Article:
Yesterday, the Fed decided to stick to its target date to begin its slow balance sheet shrinkage process. Heading into the meeting, indices continued to reach new highs and investor sentiment had become about as euphoric as we have ever seen despite the Fed warning all year that it was preparing for quantitative tightening. That is interesting because the narrative about the growth of the central banks’ balance sheets was a major factor that had driven many investors into the equity market. The Fed finally appears worried that asset prices are too high, creating systemic risks, but investors refuse to care in a major way even as the Trump legislative agenda becomes quite dubious.
While QE gets the credit for the equity bubble, we strongly suspect that it was corporate stock buybacks that were the real driver. Without them, it would have been impossible to ignore that many publicly traded companies were not growing much organically and had simply engineered EPS growth by levering their balance sheets to shrink outstanding equity. That reality gets lost in the shuffle, even as debt measures in the corporate sector have deteriorated to concerning levels. A slowing in this practice could prove more significant than what the Fed does.
The U.S. economy will be lucky to grow above 2% this year based on what we know now. Nothing new there. Recently released retail sales and industrial production data for August were weak, even adjusting for Harvey. This month’s Equifax fiasco and Irma won’t help, but the economy was not robust before these scourges despite seemingly every pundit proclaiming otherwise. Credit growth in the U.S. had already begun to slow for months and auto sales have likely peaked for the cycle. The post-hurricane rebuild effort will boost some sectors, but hurt others because the money to pay for it has to be diverted from elsewhere.
Central bankers have fostered the myths that they can stop bad things from happening to markets and that QE means higher stock prices. Yet seeing that none of these policies have helped the real economy or boosted inflation, the PhDs are gingerly trying to step back from the emergency measures of the last nine years just to be done with them. The surge in populism globally has to weigh on them because that sentiment is a reflection of the tensions between holders of assets and everyone else. Besides the Fed’s policy transition, the ECB is said to be ready to further reduce its monthly QE effort if only the euro would stop rallying. The BOJ looks to have pulled back already, but it is trying to shroud itself in mystery for political reasons.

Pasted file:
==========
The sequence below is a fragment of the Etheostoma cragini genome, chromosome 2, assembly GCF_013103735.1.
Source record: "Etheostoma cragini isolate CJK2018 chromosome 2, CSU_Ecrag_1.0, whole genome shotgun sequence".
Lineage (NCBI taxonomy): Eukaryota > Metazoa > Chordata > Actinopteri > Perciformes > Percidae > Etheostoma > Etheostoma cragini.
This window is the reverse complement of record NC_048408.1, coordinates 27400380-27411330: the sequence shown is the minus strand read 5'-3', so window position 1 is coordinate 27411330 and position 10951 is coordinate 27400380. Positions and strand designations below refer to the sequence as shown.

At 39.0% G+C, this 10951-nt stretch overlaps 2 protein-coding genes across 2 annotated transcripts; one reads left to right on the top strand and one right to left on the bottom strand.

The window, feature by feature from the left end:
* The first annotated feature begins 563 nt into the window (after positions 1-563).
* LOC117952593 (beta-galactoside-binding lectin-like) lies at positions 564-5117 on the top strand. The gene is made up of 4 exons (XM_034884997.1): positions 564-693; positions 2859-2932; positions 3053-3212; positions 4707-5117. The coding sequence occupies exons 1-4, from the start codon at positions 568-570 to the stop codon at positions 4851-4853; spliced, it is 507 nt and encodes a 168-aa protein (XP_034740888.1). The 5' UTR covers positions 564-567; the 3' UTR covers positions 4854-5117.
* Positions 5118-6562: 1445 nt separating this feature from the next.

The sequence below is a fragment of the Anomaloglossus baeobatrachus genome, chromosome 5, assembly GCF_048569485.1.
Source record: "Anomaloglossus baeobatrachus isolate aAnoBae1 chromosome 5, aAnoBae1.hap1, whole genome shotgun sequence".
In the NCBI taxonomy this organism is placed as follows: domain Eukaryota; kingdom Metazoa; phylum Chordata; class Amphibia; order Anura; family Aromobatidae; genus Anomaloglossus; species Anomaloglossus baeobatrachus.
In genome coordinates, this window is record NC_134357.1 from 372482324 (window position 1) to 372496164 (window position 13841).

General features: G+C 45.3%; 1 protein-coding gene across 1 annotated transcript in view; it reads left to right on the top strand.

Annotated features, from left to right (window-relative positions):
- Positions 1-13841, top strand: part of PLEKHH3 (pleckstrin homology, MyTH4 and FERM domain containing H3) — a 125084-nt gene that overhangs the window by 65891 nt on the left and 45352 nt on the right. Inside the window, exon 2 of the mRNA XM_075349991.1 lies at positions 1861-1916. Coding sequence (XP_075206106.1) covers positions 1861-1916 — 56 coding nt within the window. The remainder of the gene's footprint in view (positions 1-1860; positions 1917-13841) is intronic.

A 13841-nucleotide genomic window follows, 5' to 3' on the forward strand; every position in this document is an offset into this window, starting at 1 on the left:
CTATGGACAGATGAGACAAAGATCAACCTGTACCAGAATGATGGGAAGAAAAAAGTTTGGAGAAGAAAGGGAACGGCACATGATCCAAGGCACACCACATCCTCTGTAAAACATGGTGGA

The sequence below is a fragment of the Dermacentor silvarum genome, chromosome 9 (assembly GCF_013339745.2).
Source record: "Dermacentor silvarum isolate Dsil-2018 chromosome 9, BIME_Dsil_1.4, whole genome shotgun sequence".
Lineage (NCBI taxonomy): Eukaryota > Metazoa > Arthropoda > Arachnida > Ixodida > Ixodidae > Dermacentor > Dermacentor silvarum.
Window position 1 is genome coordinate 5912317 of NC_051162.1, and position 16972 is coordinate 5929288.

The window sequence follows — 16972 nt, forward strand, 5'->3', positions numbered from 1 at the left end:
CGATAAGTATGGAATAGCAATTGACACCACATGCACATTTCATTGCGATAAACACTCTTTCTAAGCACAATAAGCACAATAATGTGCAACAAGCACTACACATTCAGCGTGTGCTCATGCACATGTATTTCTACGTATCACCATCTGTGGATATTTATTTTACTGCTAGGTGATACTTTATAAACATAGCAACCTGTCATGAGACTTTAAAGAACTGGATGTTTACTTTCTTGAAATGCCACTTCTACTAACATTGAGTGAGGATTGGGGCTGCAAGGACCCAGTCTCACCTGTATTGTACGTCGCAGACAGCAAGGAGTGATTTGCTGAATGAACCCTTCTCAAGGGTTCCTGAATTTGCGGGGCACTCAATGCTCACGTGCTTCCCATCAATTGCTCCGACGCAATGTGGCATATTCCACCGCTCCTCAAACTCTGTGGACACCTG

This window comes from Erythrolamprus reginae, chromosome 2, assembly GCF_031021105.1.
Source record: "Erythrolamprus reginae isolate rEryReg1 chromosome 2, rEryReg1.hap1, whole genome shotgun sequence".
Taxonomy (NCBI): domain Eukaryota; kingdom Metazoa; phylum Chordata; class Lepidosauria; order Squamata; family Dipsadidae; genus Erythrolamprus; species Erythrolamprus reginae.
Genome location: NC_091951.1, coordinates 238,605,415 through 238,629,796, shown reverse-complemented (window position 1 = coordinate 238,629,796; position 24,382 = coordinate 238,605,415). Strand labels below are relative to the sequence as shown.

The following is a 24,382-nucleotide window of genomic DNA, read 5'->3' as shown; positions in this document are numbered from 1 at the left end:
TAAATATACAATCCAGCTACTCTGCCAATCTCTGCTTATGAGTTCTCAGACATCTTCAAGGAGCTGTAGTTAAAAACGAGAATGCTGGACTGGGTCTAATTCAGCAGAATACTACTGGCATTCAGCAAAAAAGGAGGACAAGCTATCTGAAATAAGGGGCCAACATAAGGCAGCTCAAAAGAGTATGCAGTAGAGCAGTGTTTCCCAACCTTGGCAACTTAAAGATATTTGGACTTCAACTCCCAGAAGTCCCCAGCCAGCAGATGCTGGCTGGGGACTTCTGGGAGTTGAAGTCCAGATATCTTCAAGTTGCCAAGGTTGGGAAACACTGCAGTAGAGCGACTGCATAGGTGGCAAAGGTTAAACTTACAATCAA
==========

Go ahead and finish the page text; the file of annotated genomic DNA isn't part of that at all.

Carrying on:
The St. Louis Fed released a study recently that conveyed increasing doubt about the positive effects of QE. We could have saved them the trouble if they had merely read our letters for the last ten years. We think that this blinding glimpse of the obvious from that research piece comes close to summing up our own thoughts: “With respect to QE, there are good reasons to be skeptical that it works as advertised, and some economists have made a good case that QE is actually detrimental.” Nice of them to notice!
Of course, the facts that the inflation the monetarists wanted to create (for some insane reason) is nowhere to be found and growth is half of what it was before the last recession should be enough to make this apparent. But why let the empirical evidence get in the way of reaching the conclusion that the medicine has not worked as promised.
“Removing the training wheels” from markets is proving incredibly tough for the monetarists because they can’t hang their hats on clear proof of policy success. They are incredibly afraid of what used to be considered normal levels of stock volatility. The result is a generation of market participants that think a 2% down week or a 10% correction is a big deal. Fragility has been building for years as more stocks end up in the hands of those who have unrealistically low tolerances for losses. High yield bonds have the same problem. Most don’t know what they really own and that is a cardinal sin in investing.
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